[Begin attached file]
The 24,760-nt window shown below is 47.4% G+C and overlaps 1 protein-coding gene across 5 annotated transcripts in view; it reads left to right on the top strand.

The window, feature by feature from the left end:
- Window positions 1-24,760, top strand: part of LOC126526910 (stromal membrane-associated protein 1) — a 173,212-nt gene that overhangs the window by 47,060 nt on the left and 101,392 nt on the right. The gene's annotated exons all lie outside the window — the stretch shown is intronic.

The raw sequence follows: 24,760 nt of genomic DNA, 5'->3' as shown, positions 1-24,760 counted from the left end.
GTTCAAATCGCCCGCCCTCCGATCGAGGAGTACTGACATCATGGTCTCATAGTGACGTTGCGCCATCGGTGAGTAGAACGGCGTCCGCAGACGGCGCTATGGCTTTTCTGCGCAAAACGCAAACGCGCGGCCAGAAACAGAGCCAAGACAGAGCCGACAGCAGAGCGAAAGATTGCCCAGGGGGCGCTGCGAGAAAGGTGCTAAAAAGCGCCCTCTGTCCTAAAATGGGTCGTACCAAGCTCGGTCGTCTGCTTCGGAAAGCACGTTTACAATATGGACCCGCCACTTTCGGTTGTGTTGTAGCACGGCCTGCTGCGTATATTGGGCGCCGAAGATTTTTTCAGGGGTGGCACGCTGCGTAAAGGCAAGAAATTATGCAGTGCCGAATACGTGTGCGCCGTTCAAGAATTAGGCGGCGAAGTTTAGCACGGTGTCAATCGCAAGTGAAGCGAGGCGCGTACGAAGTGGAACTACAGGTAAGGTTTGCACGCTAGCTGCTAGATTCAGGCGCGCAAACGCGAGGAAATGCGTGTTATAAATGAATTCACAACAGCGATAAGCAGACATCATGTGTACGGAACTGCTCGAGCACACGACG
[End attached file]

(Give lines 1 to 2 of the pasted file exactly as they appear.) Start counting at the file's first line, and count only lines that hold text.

The 24,760-nt window shown below is 47.4% G+C and overlaps 1 protein-coding gene across 5 annotated transcripts in view; it reads left to right on the top strand.

The window, feature by feature from the left end: